A lot of people put estate planning on the back burner because it seems like an overwhelming task, and they don’t know where to begin. This is understandable to some extent, and in this post, we will look at five must-have documents to provide you with a starting point.
The first order of business will be to state your wishes with regard to the way you want your assets to be distributed after your passing. A will is a possibility, but this document is really not the right choice unless the situation is exceedingly simple and straightforward.
For many people, a living trust will be a far better choice. One benefit is the avoidance of probate, which is a legal process that takes place under the supervision of a court.
The inheritors have to play a waiting game when an estate goes though probate, because no inheritances are distributed until the court closes the estate. It will usually take between eight and eighteen months for an estate to pass through this process.
Probate expenses reduce the value of the estate before it is transferred to the inheritors, and since it is a public proceeding, anyone that is interested can access the records.
In addition to these negatives, you would be providing lump sum inheritances if you use a will, so there would be no safeguards or asset protection going forward.
If you use a living trust as the centerpiece of your estate plan, you would act as the trustee, so there would be no loss of control. The successor trustee that you name in the document would distribute the assets after your death, and probate would not be a factor.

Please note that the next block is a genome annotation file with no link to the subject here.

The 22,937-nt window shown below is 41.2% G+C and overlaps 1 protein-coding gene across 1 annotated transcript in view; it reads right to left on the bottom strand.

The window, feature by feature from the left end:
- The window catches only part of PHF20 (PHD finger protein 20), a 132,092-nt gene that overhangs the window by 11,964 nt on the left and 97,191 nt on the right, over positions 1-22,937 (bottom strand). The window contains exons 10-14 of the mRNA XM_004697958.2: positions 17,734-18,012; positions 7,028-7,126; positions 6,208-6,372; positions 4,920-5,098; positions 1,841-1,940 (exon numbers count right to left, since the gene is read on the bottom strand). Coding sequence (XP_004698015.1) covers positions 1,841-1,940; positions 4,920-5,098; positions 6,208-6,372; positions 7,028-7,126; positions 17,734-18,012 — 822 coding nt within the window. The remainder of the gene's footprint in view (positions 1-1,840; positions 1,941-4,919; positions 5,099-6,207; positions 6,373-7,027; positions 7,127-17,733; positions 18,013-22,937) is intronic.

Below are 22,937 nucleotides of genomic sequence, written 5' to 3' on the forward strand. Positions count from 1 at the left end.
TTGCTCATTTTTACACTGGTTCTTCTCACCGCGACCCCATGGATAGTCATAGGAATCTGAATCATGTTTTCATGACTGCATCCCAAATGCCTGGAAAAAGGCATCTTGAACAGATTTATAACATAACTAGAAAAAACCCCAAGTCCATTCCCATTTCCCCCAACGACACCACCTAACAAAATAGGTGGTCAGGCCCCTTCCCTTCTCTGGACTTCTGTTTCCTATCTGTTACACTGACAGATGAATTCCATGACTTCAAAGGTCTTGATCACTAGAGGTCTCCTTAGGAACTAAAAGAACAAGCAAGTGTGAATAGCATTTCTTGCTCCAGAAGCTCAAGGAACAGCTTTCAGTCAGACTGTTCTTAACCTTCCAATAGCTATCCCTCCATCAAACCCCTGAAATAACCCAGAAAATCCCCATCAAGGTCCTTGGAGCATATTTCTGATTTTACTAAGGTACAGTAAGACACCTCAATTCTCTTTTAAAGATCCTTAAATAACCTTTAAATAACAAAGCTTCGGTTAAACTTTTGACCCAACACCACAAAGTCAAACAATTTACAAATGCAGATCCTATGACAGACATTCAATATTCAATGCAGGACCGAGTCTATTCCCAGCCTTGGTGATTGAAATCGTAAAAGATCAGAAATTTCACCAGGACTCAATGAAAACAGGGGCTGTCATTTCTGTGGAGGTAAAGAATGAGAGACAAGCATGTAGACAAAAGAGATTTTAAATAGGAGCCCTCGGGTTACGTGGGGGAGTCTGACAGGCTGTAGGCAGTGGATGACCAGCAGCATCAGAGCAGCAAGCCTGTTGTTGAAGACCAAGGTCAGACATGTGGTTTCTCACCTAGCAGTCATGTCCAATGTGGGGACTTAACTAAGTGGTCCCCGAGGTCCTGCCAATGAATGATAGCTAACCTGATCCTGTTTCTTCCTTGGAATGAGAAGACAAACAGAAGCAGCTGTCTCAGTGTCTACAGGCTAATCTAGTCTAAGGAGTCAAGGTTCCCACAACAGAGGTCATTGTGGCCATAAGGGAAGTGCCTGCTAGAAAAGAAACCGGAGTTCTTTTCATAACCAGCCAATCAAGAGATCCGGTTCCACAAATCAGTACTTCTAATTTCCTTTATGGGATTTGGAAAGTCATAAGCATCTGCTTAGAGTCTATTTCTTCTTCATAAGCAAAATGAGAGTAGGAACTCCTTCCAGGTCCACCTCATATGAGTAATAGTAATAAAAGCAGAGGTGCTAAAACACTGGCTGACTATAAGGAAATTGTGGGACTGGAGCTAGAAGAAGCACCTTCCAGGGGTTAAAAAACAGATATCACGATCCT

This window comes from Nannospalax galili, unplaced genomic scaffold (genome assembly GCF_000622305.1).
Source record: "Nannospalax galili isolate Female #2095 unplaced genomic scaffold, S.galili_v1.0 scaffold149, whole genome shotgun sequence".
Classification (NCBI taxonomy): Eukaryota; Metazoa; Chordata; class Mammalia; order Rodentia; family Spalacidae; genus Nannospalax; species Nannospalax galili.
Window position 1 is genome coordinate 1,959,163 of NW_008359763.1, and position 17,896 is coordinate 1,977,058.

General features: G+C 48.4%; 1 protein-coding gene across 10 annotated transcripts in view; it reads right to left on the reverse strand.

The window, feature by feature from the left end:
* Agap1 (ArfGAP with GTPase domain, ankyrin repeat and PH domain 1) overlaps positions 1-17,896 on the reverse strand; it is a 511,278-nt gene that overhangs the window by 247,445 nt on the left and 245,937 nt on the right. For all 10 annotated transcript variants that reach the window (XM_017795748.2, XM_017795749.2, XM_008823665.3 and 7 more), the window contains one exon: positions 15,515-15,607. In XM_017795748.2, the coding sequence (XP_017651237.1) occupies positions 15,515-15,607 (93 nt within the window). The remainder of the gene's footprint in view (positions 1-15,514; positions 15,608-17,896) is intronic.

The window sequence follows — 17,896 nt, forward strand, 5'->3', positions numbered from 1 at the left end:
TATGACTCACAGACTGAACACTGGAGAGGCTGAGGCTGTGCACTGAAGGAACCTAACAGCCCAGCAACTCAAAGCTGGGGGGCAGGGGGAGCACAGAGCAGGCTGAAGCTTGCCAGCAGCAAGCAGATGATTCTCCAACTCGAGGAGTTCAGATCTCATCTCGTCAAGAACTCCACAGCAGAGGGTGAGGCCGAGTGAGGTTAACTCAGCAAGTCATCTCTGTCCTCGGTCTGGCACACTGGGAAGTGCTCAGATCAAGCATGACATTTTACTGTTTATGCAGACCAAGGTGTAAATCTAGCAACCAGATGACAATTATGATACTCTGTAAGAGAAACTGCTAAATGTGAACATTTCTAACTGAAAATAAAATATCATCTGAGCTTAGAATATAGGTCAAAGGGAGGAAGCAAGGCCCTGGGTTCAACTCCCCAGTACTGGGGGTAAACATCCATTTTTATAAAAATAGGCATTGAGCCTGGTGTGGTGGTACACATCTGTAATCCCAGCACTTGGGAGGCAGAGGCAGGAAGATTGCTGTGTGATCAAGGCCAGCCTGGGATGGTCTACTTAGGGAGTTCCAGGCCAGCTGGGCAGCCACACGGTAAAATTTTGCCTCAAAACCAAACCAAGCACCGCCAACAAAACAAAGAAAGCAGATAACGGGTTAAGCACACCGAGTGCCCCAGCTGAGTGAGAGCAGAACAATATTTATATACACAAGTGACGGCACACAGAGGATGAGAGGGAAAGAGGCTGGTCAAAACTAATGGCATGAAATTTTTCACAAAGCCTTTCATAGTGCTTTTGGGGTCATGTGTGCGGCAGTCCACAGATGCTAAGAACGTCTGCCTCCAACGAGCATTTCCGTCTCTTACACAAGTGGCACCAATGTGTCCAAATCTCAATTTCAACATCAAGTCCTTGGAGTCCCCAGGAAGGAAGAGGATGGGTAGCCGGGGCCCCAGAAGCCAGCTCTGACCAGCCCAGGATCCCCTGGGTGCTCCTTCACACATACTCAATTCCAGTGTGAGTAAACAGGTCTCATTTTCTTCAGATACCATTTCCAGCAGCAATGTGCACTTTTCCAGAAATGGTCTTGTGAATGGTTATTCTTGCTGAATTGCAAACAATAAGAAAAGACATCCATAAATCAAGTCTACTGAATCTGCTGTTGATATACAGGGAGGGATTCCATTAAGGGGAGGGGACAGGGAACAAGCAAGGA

A spendthrift clause would prevent the beneficiaries from directly accessing the principal, and their creditors would be in the same position. As for spending safeguards, you can allow for measured distributions on an incremental basis over an extended period of time.
There are other types of trusts that can be used to address specific concerns such as nursing home asset protection, government benefit preservation, and estate tax efficiency.
Living Will/Advance Health Care Directive
The other documents that you should have in your estate plan are related to eventualities that you may face while you are still living. One of them is a living will/advance health care directive, which is used to state your preferences regarding the use of life-support measures.
Organ and tissue donation designations can be included along with your comfort care medication choices.
The life support question is intense and personal, so this document is very important. When you have an advance health care directive, you take the decision out of the hands of your closest relative, and you circumvent potential disagreements among family members.
Durable Powers of Attorney
Medical situations can arise that are not related to the use of life-support, and decision-making may be required. To account for this potential scenario, you should name an agent to act on your behalf in a durable power of attorney for health care.
In addition to physical ailments that can make it impossible to communicate, many elders cannot make sound decisions due to cognitive impairment. This can apply to financial matters, so your plan should include a durable power of attorney for property.
If you have a living trust, you would name a disability trustee to act as the administrator in the event of your incapacity.
The last must-have document is related to the Health Insurance Portability and Accountability Act (HIPAA). Because of a provision contained within it, doctors are not allowed to share medical information with anyone other than the patient.
You can get around this and give your health care agent the ability to speak freely with your doctors if you sign a HIPAA authorization.
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